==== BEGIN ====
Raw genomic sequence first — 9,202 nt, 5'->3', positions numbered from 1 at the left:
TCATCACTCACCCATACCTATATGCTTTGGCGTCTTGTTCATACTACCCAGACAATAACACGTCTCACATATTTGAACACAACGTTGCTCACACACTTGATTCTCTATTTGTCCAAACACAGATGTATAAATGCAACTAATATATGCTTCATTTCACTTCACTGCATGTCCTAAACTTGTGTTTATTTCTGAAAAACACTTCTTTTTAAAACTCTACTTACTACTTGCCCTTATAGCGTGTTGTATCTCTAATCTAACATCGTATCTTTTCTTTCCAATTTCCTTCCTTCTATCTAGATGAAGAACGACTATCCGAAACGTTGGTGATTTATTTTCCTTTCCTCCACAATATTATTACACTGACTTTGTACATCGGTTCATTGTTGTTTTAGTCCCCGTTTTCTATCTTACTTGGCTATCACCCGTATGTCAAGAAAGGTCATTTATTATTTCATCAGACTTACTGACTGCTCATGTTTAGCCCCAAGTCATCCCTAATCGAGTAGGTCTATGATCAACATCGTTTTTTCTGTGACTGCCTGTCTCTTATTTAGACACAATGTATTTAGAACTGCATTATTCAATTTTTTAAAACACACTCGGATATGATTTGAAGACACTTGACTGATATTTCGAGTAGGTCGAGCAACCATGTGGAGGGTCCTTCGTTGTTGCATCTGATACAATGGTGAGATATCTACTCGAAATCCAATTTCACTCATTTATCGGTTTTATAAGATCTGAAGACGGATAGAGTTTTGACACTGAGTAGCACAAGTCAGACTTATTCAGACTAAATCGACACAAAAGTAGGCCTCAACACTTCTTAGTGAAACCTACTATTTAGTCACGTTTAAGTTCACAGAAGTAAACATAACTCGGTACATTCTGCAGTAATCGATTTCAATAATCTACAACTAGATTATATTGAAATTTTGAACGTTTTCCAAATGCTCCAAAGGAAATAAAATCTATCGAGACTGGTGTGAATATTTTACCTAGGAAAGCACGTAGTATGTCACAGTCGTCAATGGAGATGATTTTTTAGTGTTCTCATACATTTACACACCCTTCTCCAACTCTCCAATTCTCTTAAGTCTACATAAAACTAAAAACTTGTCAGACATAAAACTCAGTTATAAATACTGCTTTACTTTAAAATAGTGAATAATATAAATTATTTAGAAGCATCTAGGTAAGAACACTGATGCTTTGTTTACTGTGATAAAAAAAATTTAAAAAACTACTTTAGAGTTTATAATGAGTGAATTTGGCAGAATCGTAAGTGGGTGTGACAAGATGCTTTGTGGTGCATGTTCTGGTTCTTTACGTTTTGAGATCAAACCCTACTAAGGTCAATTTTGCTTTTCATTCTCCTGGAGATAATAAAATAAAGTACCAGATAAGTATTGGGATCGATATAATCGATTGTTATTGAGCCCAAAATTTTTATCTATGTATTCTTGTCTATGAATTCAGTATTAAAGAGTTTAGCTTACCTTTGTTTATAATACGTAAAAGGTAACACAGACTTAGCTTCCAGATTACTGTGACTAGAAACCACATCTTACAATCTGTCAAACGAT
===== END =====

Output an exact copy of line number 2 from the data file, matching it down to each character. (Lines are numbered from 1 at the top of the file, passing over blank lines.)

TCATCACTCACCCATACCTATATGCTTTGGCGTCTTGTTCATACTACCCAGACAATAACACGTCTCACATATTTGAACACAACGTTGCTCACACACTTGATTCTCTATTTGTCCAAACACAGATGTATAAATGCAACTAATATATGCTTCATTTCACTTCACTGCATGTCCTAAACTTGTGTTTATTTCTGAAAAACACTTCTTTTTAAAACTCTACTTACTACTTGCCCTTATAGCGTGTTGTATCTCTAATCTAACATCGTATCTTTTCTTTCCAATTTCCTTCCTTCTATCTAGATGAAGAACGACTATCCGAAACGTTGGTGATTTATTTTCCTTTCCTCCACAATATTATTACACTGACTTTGTACATCGGTTCATTGTTGTTTTAGTCCCCGTTTTCTATCTTACTTGGCTATCACCCGTATGTCAAGAAAGGTCATTTATTATTTCATCAGACTTACTGACTGCTCATGTTTAGCCCCAAGTCATCCCTAATCGAGTAGGTCTATGATCAACATCGTTTTTTCTGTGACTGCCTGTCTCTTATTTAGACACAATGTATTTAGAACTGCATTATTCAATTTTTTAAAACACACTCGGATATGATTTGAAGACACTTGACTGATATTTCGAGTAGGTCGAGCAACCATGTGGAGGGTCCTTCGTTGTTGCATCTGATACAATGGTGAGATATCTACTCGAAATCCAATTTCACTCATTTATCGGTTTTATAAGATCTGAAGACGGATAGAGTTTTGACACTGAGTAGCACAAGTCAGACTTATTCAGACTAAATCGACACAAAAGTAGGCCTCAACACTTCTTAGTGAAACCTACTATTTAGTCACGTTTAAGTTCACAGAAGTAAACATAACTCGGTACATTCTGCAGTAATCGATTTCAATAATCTACAACTAGATTATATTGAAATTTTGAACGTTTTCCAAATGCTCCAAAGGAAATAAAATCTATCGAGACTGGTGTGAATATTTTACCTAGGAAAGCACGTAGTATGTCACAGTCGTCAATGGAGATGATTTTTTAGTGTTCTCATACATTTACACACCCTTCTCCAACTCTCCAATTCTCTTAAGTCTACATAAAACTAAAAACTTGTCAGACATAAAACTCAGTTATAAATACTGCTTTACTTTAAAATAGTGAATAATATAAATTATTTAGAAGCATCTAGGTAAGAACACTGATGCTTTGTTTACTGTGATAAAAAAAATTTAAAAAACTACTTTAGAGTTTATAATGAGTGAATTTGGCAGAATCGTAAGTGGGTGTGACAAGATGCTTTGTGGTGCATGTTCTGGTTCTTTACGTTTTGAGATCAAACCCTACTAAGGTCAATTTTGCTTTTCATTCTCCTGGAGATAATAAAATAAAGTACCAGATAAGTATTGGGATCGATATAATCGATTGTTATTGAGCCCAAAATTTTTATCTATGTATTCTTGTCTATGAATTCAGTATTAAAGAGTTTAGCTTACCTTTGTTTATAATACGTAAAAGGTAACACAGACTTAGCTTCCAGATTACTGTGACTAGAAACCACATCTTACAATCTGTCAAACGAT